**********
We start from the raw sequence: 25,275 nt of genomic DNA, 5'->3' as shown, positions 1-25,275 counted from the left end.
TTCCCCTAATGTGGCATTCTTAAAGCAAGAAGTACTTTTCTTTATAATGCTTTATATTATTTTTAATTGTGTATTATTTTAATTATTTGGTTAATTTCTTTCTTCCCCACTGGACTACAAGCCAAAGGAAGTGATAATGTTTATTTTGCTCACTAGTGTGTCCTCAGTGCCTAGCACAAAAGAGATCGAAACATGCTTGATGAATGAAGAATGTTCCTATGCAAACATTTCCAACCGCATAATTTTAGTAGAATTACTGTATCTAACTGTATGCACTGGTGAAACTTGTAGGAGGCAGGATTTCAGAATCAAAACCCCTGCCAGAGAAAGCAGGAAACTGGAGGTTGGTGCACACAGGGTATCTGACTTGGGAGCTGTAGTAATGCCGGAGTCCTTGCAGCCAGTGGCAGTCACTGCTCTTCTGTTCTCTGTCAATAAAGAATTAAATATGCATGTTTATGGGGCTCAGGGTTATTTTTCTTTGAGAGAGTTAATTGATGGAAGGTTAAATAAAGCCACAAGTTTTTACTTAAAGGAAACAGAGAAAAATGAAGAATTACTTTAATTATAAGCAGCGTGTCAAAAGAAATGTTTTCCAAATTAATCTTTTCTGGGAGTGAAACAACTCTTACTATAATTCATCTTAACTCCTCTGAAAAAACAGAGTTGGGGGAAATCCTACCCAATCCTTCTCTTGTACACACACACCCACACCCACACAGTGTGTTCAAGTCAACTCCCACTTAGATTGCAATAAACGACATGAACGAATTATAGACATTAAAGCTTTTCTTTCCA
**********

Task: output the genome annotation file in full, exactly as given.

We start from the raw sequence: 25,275 nt of genomic DNA, 5'->3' as shown, positions 1-25,275 counted from the left end.
TTCCCCTAATGTGGCATTCTTAAAGCAAGAAGTACTTTTCTTTATAATGCTTTATATTATTTTTAATTGTGTATTATTTTAATTATTTGGTTAATTTCTTTCTTCCCCACTGGACTACAAGCCAAAGGAAGTGATAATGTTTATTTTGCTCACTAGTGTGTCCTCAGTGCCTAGCACAAAAGAGATCGAAACATGCTTGATGAATGAAGAATGTTCCTATGCAAACATTTCCAACCGCATAATTTTAGTAGAATTACTGTATCTAACTGTATGCACTGGTGAAACTTGTAGGAGGCAGGATTTCAGAATCAAAACCCCTGCCAGAGAAAGCAGGAAACTGGAGGTTGGTGCACACAGGGTATCTGACTTGGGAGCTGTAGTAATGCCGGAGTCCTTGCAGCCAGTGGCAGTCACTGCTCTTCTGTTCTCTGTCAATAAAGAATTAAATATGCATGTTTATGGGGCTCAGGGTTATTTTTCTTTGAGAGAGTTAATTGATGGAAGGTTAAATAAAGCCACAAGTTTTTACTTAAAGGAAACAGAGAAAAATGAAGAATTACTTTAATTATAAGCAGCGTGTCAAAAGAAATGTTTTCCAAATTAATCTTTTCTGGGAGTGAAACAACTCTTACTATAATTCATCTTAACTCCTCTGAAAAAACAGAGTTGGGGGAAATCCTACCCAATCCTTCTCTTGTACACACACACCCACACCCACACAGTGTGTTCAAGTCAACTCCCACTTAGATTGCAATAAACGACATGAACGAATTATAGACATTAAAGCTTTTCTTTCCA